• Shaded/smoke/shell: This too is dominant. One copy alone makes a black cat a black smoke, a red cat a red smoke and a tortie a tortie smoke. The smoke gene varies in its expression though, producing something called variable penetrance. This basically deals with the length of the hair shaft that the colour extends to. Smokes have a hair shaft that is mostly coloured, but with a white undercoat. When the colour extends 50% down the shaft, the cat is a shaded rather than a smoke. Some cats have colour just on the tips of the shaft, and these are called shells.

  • There is one final pattern, silver/golden, but it is quite a complex one to explain given that it is a combination of three genes working together. If any of you wish to know more, please write me privately and I’ll direct you to an informative article to read.

Sunday, 19 June 2011

Sleepy Sunday

Friends, as my pregnancy progresses, I find myself wanting to sleep more and more. The only problem is that I can't! Why? Cuz my babies have been injected with wiggly worms that make them keep moving all the time. One baby has gotten itself into a real comfy position next to my ribs, and when it kicks, it plays football with the bottom one. This is guaranteed to make me get up from a comfy position and roll around or walk a little to try and ease the discomfort and settle the baby so that I can go back to sleeping. I'm spending a lot of time on my back now. I find that this alters the position of the wrigglers inside me and gives me a few moments of kick free peace. It doesn't last long though. All those babies weigh a lot, and that weight presses on my organs when I'm that way up. That isn't too comfy either, so I have to keep rolling.

I'd gone off my food a little in the last few days too. This isn't uncommon for a mummycat with a yummy tummy stuffed full of babies. There simply isn't room in there for a big meal. however, the human knows that everything I eat is going to my babies. Even though I have a belly the size of a small whale, she can still easily feel my backbone and pelvis, so she knows it's very important for me to keep eating. She got out the really special treats, the ones I'd do anything for, and she's been crumbling them on the top of my stinky goodness. They're freeze-dried chicken and they crumble to powder which makes the food smell and taste so good that I can't ignore it. Those babies just have to move over and make room, cuz it's not staying in the bowl! So much for not eating...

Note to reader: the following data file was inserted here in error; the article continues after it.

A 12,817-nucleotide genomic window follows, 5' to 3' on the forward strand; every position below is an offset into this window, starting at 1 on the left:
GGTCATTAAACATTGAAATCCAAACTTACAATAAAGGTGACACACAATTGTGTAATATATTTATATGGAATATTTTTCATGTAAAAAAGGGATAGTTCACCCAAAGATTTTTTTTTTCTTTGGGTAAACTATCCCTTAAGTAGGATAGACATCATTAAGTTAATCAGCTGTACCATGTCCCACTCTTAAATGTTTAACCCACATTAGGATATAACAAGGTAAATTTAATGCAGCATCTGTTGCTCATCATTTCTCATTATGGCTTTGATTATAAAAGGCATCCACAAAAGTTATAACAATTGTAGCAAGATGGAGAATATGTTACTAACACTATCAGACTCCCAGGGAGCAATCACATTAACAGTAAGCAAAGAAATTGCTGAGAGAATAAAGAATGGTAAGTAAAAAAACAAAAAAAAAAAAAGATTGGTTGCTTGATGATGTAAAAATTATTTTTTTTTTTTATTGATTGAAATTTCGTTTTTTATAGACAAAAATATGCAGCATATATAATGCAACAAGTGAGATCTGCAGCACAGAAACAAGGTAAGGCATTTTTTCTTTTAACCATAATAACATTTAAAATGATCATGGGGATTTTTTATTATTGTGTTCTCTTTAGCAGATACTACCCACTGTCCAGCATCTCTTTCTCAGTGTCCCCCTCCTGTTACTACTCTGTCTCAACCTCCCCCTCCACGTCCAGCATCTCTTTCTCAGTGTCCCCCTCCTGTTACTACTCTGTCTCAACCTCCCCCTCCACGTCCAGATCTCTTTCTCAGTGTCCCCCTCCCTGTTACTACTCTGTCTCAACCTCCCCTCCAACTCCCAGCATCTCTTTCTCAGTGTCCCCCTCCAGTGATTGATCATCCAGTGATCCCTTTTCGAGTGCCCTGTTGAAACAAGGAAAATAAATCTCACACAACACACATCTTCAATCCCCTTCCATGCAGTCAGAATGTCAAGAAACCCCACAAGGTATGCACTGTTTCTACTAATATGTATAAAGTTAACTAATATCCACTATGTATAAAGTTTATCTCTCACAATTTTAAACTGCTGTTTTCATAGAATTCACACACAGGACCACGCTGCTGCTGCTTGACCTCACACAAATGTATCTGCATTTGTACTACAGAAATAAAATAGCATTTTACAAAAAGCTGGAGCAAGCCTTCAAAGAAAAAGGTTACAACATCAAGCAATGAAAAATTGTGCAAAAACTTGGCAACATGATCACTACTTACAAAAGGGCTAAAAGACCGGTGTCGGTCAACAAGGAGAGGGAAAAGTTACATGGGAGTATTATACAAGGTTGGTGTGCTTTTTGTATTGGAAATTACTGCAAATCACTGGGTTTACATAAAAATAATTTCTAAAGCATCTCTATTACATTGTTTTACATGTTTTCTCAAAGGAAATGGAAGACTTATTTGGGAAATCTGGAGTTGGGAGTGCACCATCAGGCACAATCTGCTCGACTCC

My safe place has now been augmented by an upside down cardboard box with a hole cut in the front for me to go in and out. It's great in there, very dark and private and cosy. She's set one up in the bedroom for me too after she caught me trying to nest under the bed, but I haven't bothered with that one yet. I prefer to spend most of my time hanging out on the towel she's put on top of the kittening pen. It's comfy up there, and I can watch the world go by whilst guarding my safe place. She says she'd rather I nested, but she's not worried. On the pen or in it. Either's good enough for her until babies come along.

My belly gets bigger by the day, and even the human can easily feel baby movement now. The little footballer even managed to kick her in the stomach the other day when we were cuddling. She found this highly amusing. My ribs did not.

There's almost only seven days to go now, and I fear I may have passed my last peaceful weekend for a long, long time to come. The human's having silly nightmares about the litter, that something will go wrong when I'm delivering. I'm not worried though. What will be will be. Dogman came this week and took some pictures of the yummy tummy, so as soon as he emails them to the human, I'll get her to put them up here.

For the rest of this week, I've asked her to put up some educational posts. We're going to look at genetics, how to prepare for the arrival of kittens, how to help your cat during birthing, and how to care for mum and babies once they have been born. The genetics alone is massive, so will probably take up two posts, but we hope it will be helpful for some peoples who find themselves with a pregnant cat. I'll pop in from time to time to give you updates if anything happens, but this last week is likely to be long and tedious and very uncomfortable. Thank cod it's not stupidly hot here too, that's all I can say!

I have to go to see our nice vet people tomorrow. She's going to cut my nails and probably have a feel of the yummy tummy, as she's excited too about babycats. She'll then show my human how to take my temperature, and that I'm not looking forward to. It's important to take in the last week though. When birth is close, it will drop within 12 hours. The human's breeder friend is coming down to help us if we need it, so that gives the human an indication of when to call her to come. It's a loss of dignity for me though, and i intend to put up a tremendous fight whenever I see that thermometer thingy coming! She may be able to placate me with lotsa treats though... Who says I'm not shallow!

Anyway, friends, I hope you enjoy the week of education. Think of me as I grow fatter, eh? Soon, very soon, there'll be lots of little me's running around. I can't wait!